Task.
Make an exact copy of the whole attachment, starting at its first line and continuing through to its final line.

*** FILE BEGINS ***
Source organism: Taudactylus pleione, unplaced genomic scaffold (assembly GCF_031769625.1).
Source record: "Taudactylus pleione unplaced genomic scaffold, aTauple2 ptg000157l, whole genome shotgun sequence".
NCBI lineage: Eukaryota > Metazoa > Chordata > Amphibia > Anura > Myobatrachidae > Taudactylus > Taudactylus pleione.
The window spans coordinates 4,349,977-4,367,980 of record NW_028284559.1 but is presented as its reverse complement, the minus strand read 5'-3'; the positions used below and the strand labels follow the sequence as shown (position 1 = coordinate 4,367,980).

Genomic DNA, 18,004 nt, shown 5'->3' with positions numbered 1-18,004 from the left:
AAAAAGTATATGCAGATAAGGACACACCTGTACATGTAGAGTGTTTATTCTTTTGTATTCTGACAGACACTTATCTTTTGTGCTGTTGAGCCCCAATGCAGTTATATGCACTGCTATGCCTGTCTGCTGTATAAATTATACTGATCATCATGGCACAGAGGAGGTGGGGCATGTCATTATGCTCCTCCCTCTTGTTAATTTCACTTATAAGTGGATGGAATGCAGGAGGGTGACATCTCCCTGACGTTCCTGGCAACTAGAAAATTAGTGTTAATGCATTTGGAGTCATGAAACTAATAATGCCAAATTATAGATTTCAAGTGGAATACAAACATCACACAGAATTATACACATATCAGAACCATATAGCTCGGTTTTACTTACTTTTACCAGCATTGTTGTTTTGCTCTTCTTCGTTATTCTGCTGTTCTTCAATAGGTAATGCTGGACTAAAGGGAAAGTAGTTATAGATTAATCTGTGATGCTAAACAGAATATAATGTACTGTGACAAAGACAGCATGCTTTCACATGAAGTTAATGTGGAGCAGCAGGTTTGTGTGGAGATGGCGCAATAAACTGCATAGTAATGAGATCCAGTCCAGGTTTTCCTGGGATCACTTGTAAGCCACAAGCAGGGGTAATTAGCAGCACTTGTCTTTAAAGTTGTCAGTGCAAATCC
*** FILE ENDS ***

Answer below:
Source organism: Taudactylus pleione, unplaced genomic scaffold (assembly GCF_031769625.1).
Source record: "Taudactylus pleione unplaced genomic scaffold, aTauple2 ptg000157l, whole genome shotgun sequence".
NCBI lineage: Eukaryota > Metazoa > Chordata > Amphibia > Anura > Myobatrachidae > Taudactylus > Taudactylus pleione.
The window spans coordinates 4,349,977-4,367,980 of record NW_028284559.1 but is presented as its reverse complement, the minus strand read 5'-3'; the positions used below and the strand labels follow the sequence as shown (position 1 = coordinate 4,367,980).

Genomic DNA, 18,004 nt, shown 5'->3' with positions numbered 1-18,004 from the left:
AAAAAGTATATGCAGATAAGGACACACCTGTACATGTAGAGTGTTTATTCTTTTGTATTCTGACAGACACTTATCTTTTGTGCTGTTGAGCCCCAATGCAGTTATATGCACTGCTATGCCTGTCTGCTGTATAAATTATACTGATCATCATGGCACAGAGGAGGTGGGGCATGTCATTATGCTCCTCCCTCTTGTTAATTTCACTTATAAGTGGATGGAATGCAGGAGGGTGACATCTCCCTGACGTTCCTGGCAACTAGAAAATTAGTGTTAATGCATTTGGAGTCATGAAACTAATAATGCCAAATTATAGATTTCAAGTGGAATACAAACATCACACAGAATTATACACATATCAGAACCATATAGCTCGGTTTTACTTACTTTTACCAGCATTGTTGTTTTGCTCTTCTTCGTTATTCTGCTGTTCTTCAATAGGTAATGCTGGACTAAAGGGAAAGTAGTTATAGATTAATCTGTGATGCTAAACAGAATATAATGTACTGTGACAAAGACAGCATGCTTTCACATGAAGTTAATGTGGAGCAGCAGGTTTGTGTGGAGATGGCGCAATAAACTGCATAGTAATGAGATCCAGTCCAGGTTTTCCTGGGATCACTTGTAAGCCACAAGCAGGGGTAATTAGCAGCACTTGTCTTTAAAGTTGTCAGTGCAAATCC